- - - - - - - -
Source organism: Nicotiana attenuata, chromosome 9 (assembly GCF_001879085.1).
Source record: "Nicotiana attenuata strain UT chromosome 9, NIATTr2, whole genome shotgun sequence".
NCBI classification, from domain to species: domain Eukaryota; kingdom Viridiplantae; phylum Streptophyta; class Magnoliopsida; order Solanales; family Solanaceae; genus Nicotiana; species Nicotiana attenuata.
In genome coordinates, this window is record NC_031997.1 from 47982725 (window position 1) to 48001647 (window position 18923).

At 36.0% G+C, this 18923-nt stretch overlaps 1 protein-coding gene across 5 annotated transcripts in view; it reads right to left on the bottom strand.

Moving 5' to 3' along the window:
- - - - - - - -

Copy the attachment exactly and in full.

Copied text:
Source organism: Nicotiana attenuata, chromosome 9 (assembly GCF_001879085.1).
Source record: "Nicotiana attenuata strain UT chromosome 9, NIATTr2, whole genome shotgun sequence".
NCBI classification, from domain to species: domain Eukaryota; kingdom Viridiplantae; phylum Streptophyta; class Magnoliopsida; order Solanales; family Solanaceae; genus Nicotiana; species Nicotiana attenuata.
In genome coordinates, this window is record NC_031997.1 from 47982725 (window position 1) to 48001647 (window position 18923).

At 36.0% G+C, this 18923-nt stretch overlaps 1 protein-coding gene across 5 annotated transcripts in view; it reads right to left on the bottom strand.

Moving 5' to 3' along the window: